The FIFA Club World Cup Japan 2012 is the eighth major football tournament Japan has hosted since it shared the responsibility of hosting the 2002 FIFA World Cup™ with Korea Republic. The club tournament, currently at the semi-final stage, marks the sixth time Japan has hosted this event, and comes after the FIFA U-20 Women’s World Cup was held here in August and September. In an exclusive interview with FIFA.com, Japan Football Association President Kuniya Daini spoke about how these tournaments have contributed to the development of football here, and the JFA’s ambitious goals for the future.
FIFA.com: In the decade since Japan co-hosted the 2002 FIFA World Cup with Korea Republic, what changes have there been to Japanese football, both on and off the field? Kuniya Daini: The 2002 tournament brought many things to Japanese football, and to Japanese society. Having the best teams in the world and their supporters converge on Japan helped us learn a lot about football. In addition, the media coverage helped people all over the world learn more about Japan.
To build on this, the JFA announced the “JFA Declaration 2005,” which sets out a long-term plan to develop Japanese football through to 2050, in terms of performance on the field and how we run the game here. In the past few years, many Japanese have started playing overseas, and this has lifted the level of the national team. At the same time, they’ve raised the profile of Japanese football abroad, and I think this gives players in the J.League some clear goals to aspire to. Taking part in FIFA tournaments not only boosts Japanese football overall through the experience of competing at an international level, but it also taught JFA staff so much about how to manage the game and offer a better product for the fans.
What have been the respective effects of hosting the FIFA World Cup, the FIFA Club World Cup and the FIFA U-20 Women’s World Cup?
The 2002 FIFA World Cup opened the doors to the world, and many Japanese were awakened to the appeal of football and the magic of a World Cup. Hosting the FIFA Club World Cup has shown the world we can put on a fantastic tournament, and this year’s FIFA U-20 Women’s World Cup showed the depth of women’s football in this country. The Nadeshiko (Japan women’s team) have been one of the world’s top sides, and the Young Nadeshiko played some superb football to finish third at this tournament. I think these teams have really broadened the base of women’s football here. The national teams and domestic clubs are both essential components of Japanese football, and by having both play more against international competition, more Japanese will connect better with football and become more knowledgeable about it.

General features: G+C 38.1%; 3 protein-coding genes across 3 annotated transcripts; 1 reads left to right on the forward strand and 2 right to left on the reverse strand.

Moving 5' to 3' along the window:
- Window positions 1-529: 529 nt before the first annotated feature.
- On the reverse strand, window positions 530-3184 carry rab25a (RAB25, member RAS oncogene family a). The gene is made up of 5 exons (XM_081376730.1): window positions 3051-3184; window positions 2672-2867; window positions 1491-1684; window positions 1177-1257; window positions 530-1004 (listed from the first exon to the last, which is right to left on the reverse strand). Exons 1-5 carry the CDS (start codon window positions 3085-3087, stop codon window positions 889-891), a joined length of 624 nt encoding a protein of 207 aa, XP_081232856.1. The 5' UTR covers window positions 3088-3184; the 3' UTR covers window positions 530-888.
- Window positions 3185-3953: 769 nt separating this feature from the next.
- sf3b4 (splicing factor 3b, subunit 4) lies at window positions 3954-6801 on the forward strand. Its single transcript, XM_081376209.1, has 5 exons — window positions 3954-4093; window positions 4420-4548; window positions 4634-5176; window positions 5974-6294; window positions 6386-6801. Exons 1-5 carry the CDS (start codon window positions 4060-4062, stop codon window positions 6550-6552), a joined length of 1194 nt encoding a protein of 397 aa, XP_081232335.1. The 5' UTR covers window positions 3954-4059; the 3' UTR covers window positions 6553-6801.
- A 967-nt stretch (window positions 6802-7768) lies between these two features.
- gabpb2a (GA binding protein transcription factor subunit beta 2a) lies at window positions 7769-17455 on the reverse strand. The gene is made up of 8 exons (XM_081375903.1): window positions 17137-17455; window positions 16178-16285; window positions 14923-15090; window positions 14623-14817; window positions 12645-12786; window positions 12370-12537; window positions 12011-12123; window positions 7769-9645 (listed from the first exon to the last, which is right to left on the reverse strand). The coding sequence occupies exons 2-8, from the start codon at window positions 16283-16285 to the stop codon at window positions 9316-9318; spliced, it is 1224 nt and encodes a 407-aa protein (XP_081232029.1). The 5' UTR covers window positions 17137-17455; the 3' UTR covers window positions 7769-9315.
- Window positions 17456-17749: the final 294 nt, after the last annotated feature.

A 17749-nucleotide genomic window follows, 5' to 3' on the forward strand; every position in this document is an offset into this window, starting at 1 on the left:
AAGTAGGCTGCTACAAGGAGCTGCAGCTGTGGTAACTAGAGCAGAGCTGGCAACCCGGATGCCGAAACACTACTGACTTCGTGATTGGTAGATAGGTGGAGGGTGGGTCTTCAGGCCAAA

Japan’s organization of major tournaments has been applauded by football fans and administrators alike. Why is this?
In Japan, we respect others, and we have a mentality of providing wonderful hospitality. That nurtures professionalism in our own roles, and creates a feeling of team-work and a disciplined approach. Furthermore, by allowing for other people’s feeling and positions, we can make preparations that cater to everyone. This disposition greatly helps when it comes to organising high-quality tournaments.
Japanese football circles have been helping the recovery from the March 2011 earthquake and tsunami disaster in various ways.
Through our “Re-Kickoff Japan” charity project at the 2011 FIFA Club World Cup, we could express our gratitude for the support we received from around the world for our rebuilding activities, and we donated money raised through the auction of items provided by the teams to disaster-hit areas. We chose Miyagi Prefecture, which was hit hard by the catastrophe, as one venue for this year’s FIFA U-20 Women’s World Cup, so we could show that this area is getting back on its feet. And the global club tournament that wraps up 2012 is being held under the slogan “Our hearts are with you.” We plan to send signed flags and video messages from the participating teams to children in areas where it’s been a struggle to get football activities up and running again. The thought behind the slogan was, “We will never forget, and we will always support, our friends who love football and haven’t given up on their dreams."
Do you hope to host more FIFA tournaments in Japan?
Hosting these events enables us to stay abreast of the latest “global standards” in all aspects and get a few things within Japanese football back in order. By building up our international experience on and off the field, we can lift our organisational ability. And if Japan’s national teams perform well, we can generate more momentum. If the conditions are right, I’d like Japan to regularly host FIFA tournaments.
What is the JFA’s vision for Japanese football?
We’re moving ahead with the medium- and long-term objectives spelled out in our 2005 declaration. By 2050, we want to host a FIFA World Cup on our own, and for Japan to win that tournament. We also want to expand our “football family” to ten million. I hope all the JFA staff will work together to achieve these goals.